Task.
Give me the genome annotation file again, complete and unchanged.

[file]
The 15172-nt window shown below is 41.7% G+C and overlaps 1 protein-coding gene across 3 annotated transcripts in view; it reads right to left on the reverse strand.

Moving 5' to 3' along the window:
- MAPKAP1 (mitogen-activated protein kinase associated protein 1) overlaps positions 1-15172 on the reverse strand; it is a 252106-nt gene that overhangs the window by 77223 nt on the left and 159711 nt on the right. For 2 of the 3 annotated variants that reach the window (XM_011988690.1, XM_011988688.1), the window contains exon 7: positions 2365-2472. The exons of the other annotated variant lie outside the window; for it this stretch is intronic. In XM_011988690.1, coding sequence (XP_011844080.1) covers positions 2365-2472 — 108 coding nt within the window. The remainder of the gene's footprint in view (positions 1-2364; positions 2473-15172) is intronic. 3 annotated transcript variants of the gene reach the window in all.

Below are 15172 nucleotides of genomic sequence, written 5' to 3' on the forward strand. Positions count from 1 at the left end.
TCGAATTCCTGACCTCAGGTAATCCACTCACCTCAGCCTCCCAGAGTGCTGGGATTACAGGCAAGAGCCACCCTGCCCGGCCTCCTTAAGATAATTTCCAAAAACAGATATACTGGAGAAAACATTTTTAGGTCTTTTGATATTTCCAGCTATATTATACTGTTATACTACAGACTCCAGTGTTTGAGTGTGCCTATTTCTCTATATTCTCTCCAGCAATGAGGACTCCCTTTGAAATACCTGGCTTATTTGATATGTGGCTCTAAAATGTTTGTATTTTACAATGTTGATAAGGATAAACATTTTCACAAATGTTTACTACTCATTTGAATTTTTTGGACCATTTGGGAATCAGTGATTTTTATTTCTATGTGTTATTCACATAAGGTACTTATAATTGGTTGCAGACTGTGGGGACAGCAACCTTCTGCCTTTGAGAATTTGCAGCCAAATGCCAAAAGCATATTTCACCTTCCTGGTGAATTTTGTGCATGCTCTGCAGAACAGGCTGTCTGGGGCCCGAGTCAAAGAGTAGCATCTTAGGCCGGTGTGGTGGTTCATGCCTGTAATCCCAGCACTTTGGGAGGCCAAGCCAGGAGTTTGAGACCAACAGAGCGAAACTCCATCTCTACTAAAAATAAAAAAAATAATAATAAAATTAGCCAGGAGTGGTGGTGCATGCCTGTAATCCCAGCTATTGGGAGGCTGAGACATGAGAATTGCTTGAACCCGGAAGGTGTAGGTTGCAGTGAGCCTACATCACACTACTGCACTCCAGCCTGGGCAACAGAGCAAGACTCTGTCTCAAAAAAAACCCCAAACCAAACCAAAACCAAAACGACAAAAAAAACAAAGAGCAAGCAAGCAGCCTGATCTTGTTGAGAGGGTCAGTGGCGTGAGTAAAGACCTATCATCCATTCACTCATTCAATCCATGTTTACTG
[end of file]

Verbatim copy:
The 15172-nt window shown below is 41.7% G+C and overlaps 1 protein-coding gene across 3 annotated transcripts in view; it reads right to left on the reverse strand.

Moving 5' to 3' along the window:
- MAPKAP1 (mitogen-activated protein kinase associated protein 1) overlaps positions 1-15172 on the reverse strand; it is a 252106-nt gene that overhangs the window by 77223 nt on the left and 159711 nt on the right. For 2 of the 3 annotated variants that reach the window (XM_011988690.1, XM_011988688.1), the window contains exon 7: positions 2365-2472. The exons of the other annotated variant lie outside the window; for it this stretch is intronic. In XM_011988690.1, coding sequence (XP_011844080.1) covers positions 2365-2472 — 108 coding nt within the window. The remainder of the gene's footprint in view (positions 1-2364; positions 2473-15172) is intronic. 3 annotated transcript variants of the gene reach the window in all.

Below are 15172 nucleotides of genomic sequence, written 5' to 3' on the forward strand. Positions count from 1 at the left end.
TCGAATTCCTGACCTCAGGTAATCCACTCACCTCAGCCTCCCAGAGTGCTGGGATTACAGGCAAGAGCCACCCTGCCCGGCCTCCTTAAGATAATTTCCAAAAACAGATATACTGGAGAAAACATTTTTAGGTCTTTTGATATTTCCAGCTATATTATACTGTTATACTACAGACTCCAGTGTTTGAGTGTGCCTATTTCTCTATATTCTCTCCAGCAATGAGGACTCCCTTTGAAATACCTGGCTTATTTGATATGTGGCTCTAAAATGTTTGTATTTTACAATGTTGATAAGGATAAACATTTTCACAAATGTTTACTACTCATTTGAATTTTTTGGACCATTTGGGAATCAGTGATTTTTATTTCTATGTGTTATTCACATAAGGTACTTATAATTGGTTGCAGACTGTGGGGACAGCAACCTTCTGCCTTTGAGAATTTGCAGCCAAATGCCAAAAGCATATTTCACCTTCCTGGTGAATTTTGTGCATGCTCTGCAGAACAGGCTGTCTGGGGCCCGAGTCAAAGAGTAGCATCTTAGGCCGGTGTGGTGGTTCATGCCTGTAATCCCAGCACTTTGGGAGGCCAAGCCAGGAGTTTGAGACCAACAGAGCGAAACTCCATCTCTACTAAAAATAAAAAAAATAATAATAAAATTAGCCAGGAGTGGTGGTGCATGCCTGTAATCCCAGCTATTGGGAGGCTGAGACATGAGAATTGCTTGAACCCGGAAGGTGTAGGTTGCAGTGAGCCTACATCACACTACTGCACTCCAGCCTGGGCAACAGAGCAAGACTCTGTCTCAAAAAAAACCCCAAACCAAACCAAAACCAAAACGACAAAAAAAACAAAGAGCAAGCAAGCAGCCTGATCTTGTTGAGAGGGTCAGTGGCGTGAGTAAAGACCTATCATCCATTCACTCATTCAATCCATGTTTACTG